Karen Pridgen

Karen Pridgen encourages openness to change

Karen Pridgen

Seventeen miles south of Gainesville and a stone’s throw from U.S. 441, Vecchio’s neighborhood Italian restaurant wafts the sweet scent of tomato sauce and roasted garlic between paint-chipped Victorian mansions hand-built in the 1890s and 100-foot Spanish-moss-strewn oaks – even older – and planted, too, by hand.

It’s 1982, and Karen Pridgen is just shy of 20 years old. Here, in small-town Micanopy, Florida, Karen feels the gentle pull of change, redirecting her life. 

Change: the subtle weight-shift and muted jangle in the hostess’s apron reminding her that restaurant work, fun as it is, won’t provide for her newborn daughter, let alone her future dreams. And change: the unplanned life-force that, once embraced, begins pulling Karen toward the present moment.

Ideas, like oak trees, begin the size of a seed and grow beyond one’s imagination. Karen’s uncle, Pet – a Slavic name shortened to the great appreciation of family and friends – planted such a seed, suggesting that Karen consider computers for a career.

Thirty-five years and a lifetime of learning and achievement later, Karen is one of the University of Florida’s longest-tenured staff and one of its foremost experts on the subject of student information systems.

Karen heads the Campus Community team for COMPASS (Campus-wide Modernization Program to Advance Student Services), and her team is largely responsible for managing student biographic and demographic data and service indicators, as well as ensuring that UF maintains and evaluates proper SEVIS (Student and Exchange Visitor Information System) reporting and immunization compliance.

Karen likens Campus Community to a COMPASS Student Information System hub from which other teams draw and use information needed for their own functionalities. The Student Records, Student Financials, Admissions and Financial Aid teams all rely on information provided by Campus Community, as do on-campus units like the University of Florida International Center and the Student Health Care Center.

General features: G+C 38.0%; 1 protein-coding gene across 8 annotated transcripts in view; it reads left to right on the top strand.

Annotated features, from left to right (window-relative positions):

“The features and functions of Campus Community are shared by all of the functionality in PeopleSoft – it’s really the glue that holds together all of the system functionality,” said UF COMPASS SIS Project Director Jim Freymann. “Karen was an obvious choice for this project because of her extensive background and knowledge in the SIS system, but also her ability to lead and her experience in leadership.”

Understanding the many elements and moving pieces of UF’s student information systems, foundational knowledge for the Campus Community team, requires leadership and experience for which Karen is uniquely qualified.

COMPASS’s Campus Community team: LB Robbins and Karen Pridgen

Since 1984, she has worked continuously at UF, beginning as a senior clerk in the Department of Pediatrics. Soon thereafter, she began programming and software support work on student systems, working for a number of UF offices and units, including the Office of the Chief Information Officer, Enterprise Systems and Shands Hospital’s IT Development Office.

Karen joined COMPASS in early 2016 from her role as IT resource manager of Student Information Systems, which she has served as since 2004. In her more than 30 years at UF, she has been involved with a number of previous projects and systems implementations, including a PeopleSoft implementation, and brings those experiences and lessons to COMPASS.

“Today we can look at PeopleSoft in a way that it has really matured from the first time we implemented it,” Karen said. “And since then, they’ve merged with Oracle, and the product has matured quite a bit.”

Karen says she enjoys the creativity involved in working on implementations and projects, and she advises those she manages to scrutinize and question current business processes, with the aim of improving and refining how they’re accomplished.

“I know a lot of times you want to hang your hat on ‘this is how we do it,’ and you may have to customize or change your way of thought,” Karen said. “The best advice I can give is: be open to change. That’s a life philosophy more so than anything.”

And change, in one form or another, continues to be a current in Karen’s life. She recently remarried and moved from her longtime home in Worthington Springs to Gainesville proper. She and her husband, Tom, have begun exploring the country by motorcycle for short trips and by 38-foot camper for longer ones.

“I am a nature lover. I like to spend time outside. I do bike riding or hiking or gardening in my yard. We also have a boat and go out on the river quite a bit. Tom’s a fisherman, and I read a book while he fishes. We spend a lot of time out on the water.”

COMPASS as a distinct project will largely end in 2019, but Karen says she hopes to continue working with student information systems in the future.

“I can’t really say where I‘ll land, but I have a passion for this doing this type of work. It’s invigorating, so I definitely want to continue to be a part of it.”